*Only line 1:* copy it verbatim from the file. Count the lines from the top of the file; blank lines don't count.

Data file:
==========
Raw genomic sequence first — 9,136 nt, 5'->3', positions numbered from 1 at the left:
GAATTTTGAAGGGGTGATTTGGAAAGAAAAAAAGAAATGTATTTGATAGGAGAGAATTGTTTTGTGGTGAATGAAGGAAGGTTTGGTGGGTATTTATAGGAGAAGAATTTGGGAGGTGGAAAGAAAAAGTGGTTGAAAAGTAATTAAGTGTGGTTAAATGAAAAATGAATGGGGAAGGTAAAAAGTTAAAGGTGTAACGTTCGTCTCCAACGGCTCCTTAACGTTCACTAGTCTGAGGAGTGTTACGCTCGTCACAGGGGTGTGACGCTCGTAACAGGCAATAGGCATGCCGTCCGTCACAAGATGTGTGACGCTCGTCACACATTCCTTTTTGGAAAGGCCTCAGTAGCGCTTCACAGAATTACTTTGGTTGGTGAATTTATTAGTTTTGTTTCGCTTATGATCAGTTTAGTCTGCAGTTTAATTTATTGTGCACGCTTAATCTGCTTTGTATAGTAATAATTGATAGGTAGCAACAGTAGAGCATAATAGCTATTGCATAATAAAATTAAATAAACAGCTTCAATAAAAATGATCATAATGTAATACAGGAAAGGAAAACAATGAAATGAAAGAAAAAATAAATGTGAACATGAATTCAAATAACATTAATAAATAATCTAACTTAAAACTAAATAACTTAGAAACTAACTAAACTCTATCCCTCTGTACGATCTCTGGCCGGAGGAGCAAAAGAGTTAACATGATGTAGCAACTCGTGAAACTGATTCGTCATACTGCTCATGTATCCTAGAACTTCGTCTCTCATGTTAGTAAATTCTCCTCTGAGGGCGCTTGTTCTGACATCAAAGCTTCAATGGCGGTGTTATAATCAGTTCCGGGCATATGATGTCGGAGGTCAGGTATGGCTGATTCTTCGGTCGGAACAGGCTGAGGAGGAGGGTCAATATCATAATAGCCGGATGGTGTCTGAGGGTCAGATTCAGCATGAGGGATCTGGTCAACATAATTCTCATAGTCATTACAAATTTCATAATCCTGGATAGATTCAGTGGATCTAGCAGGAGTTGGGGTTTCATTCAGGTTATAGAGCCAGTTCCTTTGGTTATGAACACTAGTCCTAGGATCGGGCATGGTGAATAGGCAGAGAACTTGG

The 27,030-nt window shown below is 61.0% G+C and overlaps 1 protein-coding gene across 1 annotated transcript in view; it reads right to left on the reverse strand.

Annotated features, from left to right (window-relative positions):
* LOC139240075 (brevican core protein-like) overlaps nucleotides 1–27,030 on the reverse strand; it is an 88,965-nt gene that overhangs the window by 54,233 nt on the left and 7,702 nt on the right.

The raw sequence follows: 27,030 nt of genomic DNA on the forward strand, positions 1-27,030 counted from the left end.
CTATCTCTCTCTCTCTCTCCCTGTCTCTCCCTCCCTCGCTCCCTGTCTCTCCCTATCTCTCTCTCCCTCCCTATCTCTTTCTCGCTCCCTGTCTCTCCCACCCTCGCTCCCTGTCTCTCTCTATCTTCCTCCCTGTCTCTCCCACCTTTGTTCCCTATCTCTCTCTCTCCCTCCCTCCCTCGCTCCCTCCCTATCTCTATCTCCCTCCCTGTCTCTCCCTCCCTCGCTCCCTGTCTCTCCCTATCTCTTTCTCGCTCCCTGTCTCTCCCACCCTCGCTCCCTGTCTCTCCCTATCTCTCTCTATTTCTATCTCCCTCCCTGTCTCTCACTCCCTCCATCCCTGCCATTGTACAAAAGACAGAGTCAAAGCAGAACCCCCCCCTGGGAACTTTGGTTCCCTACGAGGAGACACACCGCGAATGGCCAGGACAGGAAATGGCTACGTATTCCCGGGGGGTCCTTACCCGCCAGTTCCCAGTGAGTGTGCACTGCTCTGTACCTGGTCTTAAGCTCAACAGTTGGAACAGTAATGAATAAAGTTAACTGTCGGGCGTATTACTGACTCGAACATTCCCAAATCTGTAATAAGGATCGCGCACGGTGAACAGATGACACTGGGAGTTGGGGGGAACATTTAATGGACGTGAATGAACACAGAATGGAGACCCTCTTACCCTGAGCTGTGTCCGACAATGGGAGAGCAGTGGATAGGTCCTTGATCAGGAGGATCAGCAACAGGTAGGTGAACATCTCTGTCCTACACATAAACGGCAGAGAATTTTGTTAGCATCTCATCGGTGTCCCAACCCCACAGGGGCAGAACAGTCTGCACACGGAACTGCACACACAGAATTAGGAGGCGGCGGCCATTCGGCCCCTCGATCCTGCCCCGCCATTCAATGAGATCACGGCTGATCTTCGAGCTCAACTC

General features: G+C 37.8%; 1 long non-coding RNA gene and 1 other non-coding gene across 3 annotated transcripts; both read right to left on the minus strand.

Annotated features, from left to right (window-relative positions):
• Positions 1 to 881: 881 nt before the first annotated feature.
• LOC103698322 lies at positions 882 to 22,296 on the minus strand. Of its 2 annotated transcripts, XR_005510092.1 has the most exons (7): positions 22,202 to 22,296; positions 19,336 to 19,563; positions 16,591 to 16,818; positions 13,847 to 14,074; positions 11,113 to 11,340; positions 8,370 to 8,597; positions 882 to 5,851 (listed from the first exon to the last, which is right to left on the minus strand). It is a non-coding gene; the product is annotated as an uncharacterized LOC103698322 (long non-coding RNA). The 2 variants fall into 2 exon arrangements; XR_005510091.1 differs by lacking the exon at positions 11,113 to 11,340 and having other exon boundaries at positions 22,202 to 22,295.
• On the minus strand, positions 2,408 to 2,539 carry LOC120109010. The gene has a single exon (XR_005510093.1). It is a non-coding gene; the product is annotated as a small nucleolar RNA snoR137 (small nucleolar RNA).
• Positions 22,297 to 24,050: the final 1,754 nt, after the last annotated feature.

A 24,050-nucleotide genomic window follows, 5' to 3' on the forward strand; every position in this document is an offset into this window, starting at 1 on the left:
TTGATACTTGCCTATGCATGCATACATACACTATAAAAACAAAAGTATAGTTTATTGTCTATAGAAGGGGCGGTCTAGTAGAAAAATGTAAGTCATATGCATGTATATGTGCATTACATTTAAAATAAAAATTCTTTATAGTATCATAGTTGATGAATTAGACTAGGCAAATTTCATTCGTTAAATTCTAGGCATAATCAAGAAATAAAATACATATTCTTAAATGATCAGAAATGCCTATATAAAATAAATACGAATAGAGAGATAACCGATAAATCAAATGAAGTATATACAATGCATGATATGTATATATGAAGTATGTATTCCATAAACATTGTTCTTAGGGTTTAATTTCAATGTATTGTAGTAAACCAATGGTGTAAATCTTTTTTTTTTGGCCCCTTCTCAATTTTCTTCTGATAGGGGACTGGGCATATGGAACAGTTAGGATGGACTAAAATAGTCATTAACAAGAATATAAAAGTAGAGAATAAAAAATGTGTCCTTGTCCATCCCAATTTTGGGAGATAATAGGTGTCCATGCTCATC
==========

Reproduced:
Raw genomic sequence first — 9,136 nt, 5'->3', positions numbered from 1 at the left: